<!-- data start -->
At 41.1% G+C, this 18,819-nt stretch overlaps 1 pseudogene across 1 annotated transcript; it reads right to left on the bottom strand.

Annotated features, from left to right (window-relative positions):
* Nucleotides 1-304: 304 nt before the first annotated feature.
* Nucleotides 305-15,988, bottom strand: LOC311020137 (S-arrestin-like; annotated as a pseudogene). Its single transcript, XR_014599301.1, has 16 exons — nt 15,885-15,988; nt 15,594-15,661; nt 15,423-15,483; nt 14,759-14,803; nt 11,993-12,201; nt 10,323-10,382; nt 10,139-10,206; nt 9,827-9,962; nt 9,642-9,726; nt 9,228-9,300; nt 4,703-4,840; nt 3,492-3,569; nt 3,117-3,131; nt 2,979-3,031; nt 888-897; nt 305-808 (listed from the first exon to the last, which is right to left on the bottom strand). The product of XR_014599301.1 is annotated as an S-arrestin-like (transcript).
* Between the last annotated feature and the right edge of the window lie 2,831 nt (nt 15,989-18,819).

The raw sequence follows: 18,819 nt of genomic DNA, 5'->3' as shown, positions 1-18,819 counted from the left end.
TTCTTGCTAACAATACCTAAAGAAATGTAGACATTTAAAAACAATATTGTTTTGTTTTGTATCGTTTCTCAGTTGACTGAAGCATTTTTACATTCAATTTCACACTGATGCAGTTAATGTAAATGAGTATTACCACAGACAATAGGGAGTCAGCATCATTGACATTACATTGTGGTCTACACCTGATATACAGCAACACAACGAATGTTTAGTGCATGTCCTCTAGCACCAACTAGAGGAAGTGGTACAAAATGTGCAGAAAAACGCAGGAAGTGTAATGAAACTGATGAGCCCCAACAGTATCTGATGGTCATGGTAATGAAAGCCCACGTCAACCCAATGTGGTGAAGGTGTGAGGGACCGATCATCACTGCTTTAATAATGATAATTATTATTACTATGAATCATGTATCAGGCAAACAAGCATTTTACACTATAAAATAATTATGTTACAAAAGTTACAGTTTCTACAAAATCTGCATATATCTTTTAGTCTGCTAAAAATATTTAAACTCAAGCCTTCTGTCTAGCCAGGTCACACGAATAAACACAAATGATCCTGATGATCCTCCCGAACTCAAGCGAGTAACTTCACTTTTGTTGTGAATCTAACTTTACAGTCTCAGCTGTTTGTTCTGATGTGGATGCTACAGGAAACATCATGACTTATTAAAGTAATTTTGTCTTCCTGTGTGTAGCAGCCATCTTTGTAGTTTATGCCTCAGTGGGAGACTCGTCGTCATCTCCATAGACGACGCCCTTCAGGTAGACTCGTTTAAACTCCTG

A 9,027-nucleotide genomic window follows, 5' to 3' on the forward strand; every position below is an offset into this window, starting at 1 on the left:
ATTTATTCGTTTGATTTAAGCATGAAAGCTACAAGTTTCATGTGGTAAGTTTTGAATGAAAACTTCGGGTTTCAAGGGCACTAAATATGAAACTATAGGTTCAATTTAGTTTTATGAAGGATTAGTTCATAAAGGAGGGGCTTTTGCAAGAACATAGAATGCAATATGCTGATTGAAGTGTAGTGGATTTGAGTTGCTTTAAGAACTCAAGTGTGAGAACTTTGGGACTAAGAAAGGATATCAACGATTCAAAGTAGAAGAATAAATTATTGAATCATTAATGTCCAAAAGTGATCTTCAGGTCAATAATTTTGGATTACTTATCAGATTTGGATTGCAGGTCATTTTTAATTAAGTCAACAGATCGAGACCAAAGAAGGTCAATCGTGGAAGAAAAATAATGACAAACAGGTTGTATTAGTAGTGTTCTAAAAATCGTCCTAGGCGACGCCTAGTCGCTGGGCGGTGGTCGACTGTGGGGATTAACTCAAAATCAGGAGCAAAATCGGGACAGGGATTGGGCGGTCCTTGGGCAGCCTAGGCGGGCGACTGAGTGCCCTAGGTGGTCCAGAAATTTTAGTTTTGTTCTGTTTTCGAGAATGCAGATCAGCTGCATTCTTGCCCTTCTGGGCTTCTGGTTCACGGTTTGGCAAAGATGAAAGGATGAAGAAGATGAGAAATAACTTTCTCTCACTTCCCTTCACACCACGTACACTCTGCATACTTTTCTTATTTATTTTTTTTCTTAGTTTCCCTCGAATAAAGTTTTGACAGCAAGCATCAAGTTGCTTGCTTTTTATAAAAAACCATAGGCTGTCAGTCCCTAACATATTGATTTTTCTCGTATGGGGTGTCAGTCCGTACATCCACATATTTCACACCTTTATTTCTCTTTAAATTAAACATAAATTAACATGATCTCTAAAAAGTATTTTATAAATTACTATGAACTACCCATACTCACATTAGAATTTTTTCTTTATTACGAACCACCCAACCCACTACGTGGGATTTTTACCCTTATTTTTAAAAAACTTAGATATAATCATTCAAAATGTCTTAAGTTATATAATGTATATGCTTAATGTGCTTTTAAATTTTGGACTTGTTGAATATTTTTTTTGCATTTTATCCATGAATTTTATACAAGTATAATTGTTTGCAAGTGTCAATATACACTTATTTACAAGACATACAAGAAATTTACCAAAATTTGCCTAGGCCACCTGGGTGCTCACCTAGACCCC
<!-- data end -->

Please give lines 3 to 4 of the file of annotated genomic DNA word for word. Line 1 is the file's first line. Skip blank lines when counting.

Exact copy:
* Nucleotides 1-304: 304 nt before the first annotated feature.
* Nucleotides 305-15,988, bottom strand: LOC311020137 (S-arrestin-like; annotated as a pseudogene). Its single transcript, XR_014599301.1, has 16 exons — nt 15,885-15,988; nt 15,594-15,661; nt 15,423-15,483; nt 14,759-14,803; nt 11,993-12,201; nt 10,323-10,382; nt 10,139-10,206; nt 9,827-9,962; nt 9,642-9,726; nt 9,228-9,300; nt 4,703-4,840; nt 3,492-3,569; nt 3,117-3,131; nt 2,979-3,031; nt 888-897; nt 305-808 (listed from the first exon to the last, which is right to left on the bottom strand). The product of XR_014599301.1 is annotated as an S-arrestin-like (transcript).